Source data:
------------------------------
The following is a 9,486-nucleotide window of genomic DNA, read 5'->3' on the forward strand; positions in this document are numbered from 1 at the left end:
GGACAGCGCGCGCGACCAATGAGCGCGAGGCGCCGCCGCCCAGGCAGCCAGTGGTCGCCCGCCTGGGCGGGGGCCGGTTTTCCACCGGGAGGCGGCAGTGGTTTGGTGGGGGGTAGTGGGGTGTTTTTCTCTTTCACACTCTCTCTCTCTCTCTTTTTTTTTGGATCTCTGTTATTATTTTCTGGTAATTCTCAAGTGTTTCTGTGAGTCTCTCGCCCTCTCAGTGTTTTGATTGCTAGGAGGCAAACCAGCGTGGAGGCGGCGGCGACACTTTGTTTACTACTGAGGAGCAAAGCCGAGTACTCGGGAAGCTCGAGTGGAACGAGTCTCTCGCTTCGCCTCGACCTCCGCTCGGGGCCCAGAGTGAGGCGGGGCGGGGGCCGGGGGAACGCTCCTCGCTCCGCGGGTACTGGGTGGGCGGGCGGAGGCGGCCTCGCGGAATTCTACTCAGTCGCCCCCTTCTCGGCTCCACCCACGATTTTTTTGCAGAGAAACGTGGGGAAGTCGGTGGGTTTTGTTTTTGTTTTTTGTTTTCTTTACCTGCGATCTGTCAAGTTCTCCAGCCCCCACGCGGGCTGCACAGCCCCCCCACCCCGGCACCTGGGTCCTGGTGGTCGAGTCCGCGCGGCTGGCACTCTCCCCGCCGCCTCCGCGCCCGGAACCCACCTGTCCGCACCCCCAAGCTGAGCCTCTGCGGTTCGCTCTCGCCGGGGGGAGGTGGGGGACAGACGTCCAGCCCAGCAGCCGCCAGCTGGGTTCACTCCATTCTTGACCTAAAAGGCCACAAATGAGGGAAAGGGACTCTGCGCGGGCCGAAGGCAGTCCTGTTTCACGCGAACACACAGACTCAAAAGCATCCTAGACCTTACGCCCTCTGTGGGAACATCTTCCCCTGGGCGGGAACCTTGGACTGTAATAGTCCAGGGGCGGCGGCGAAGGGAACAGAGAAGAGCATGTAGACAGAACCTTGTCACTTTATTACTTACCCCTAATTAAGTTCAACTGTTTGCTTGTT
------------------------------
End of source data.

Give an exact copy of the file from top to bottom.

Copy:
The following is a 9,486-nucleotide window of genomic DNA, read 5'->3' on the forward strand; positions in this document are numbered from 1 at the left end:
GGACAGCGCGCGCGACCAATGAGCGCGAGGCGCCGCCGCCCAGGCAGCCAGTGGTCGCCCGCCTGGGCGGGGGCCGGTTTTCCACCGGGAGGCGGCAGTGGTTTGGTGGGGGGTAGTGGGGTGTTTTTCTCTTTCACACTCTCTCTCTCTCTCTTTTTTTTTGGATCTCTGTTATTATTTTCTGGTAATTCTCAAGTGTTTCTGTGAGTCTCTCGCCCTCTCAGTGTTTTGATTGCTAGGAGGCAAACCAGCGTGGAGGCGGCGGCGACACTTTGTTTACTACTGAGGAGCAAAGCCGAGTACTCGGGAAGCTCGAGTGGAACGAGTCTCTCGCTTCGCCTCGACCTCCGCTCGGGGCCCAGAGTGAGGCGGGGCGGGGGCCGGGGGAACGCTCCTCGCTCCGCGGGTACTGGGTGGGCGGGCGGAGGCGGCCTCGCGGAATTCTACTCAGTCGCCCCCTTCTCGGCTCCACCCACGATTTTTTTGCAGAGAAACGTGGGGAAGTCGGTGGGTTTTGTTTTTGTTTTTTGTTTTCTTTACCTGCGATCTGTCAAGTTCTCCAGCCCCCACGCGGGCTGCACAGCCCCCCCACCCCGGCACCTGGGTCCTGGTGGTCGAGTCCGCGCGGCTGGCACTCTCCCCGCCGCCTCCGCGCCCGGAACCCACCTGTCCGCACCCCCAAGCTGAGCCTCTGCGGTTCGCTCTCGCCGGGGGGAGGTGGGGGACAGACGTCCAGCCCAGCAGCCGCCAGCTGGGTTCACTCCATTCTTGACCTAAAAGGCCACAAATGAGGGAAAGGGACTCTGCGCGGGCCGAAGGCAGTCCTGTTTCACGCGAACACACAGACTCAAAAGCATCCTAGACCTTACGCCCTCTGTGGGAACATCTTCCCCTGGGCGGGAACCTTGGACTGTAATAGTCCAGGGGCGGCGGCGAAGGGAACAGAGAAGAGCATGTAGACAGAACCTTGTCACTTTATTACTTACCCCTAATTAAGTTCAACTGTTTGCTTGTT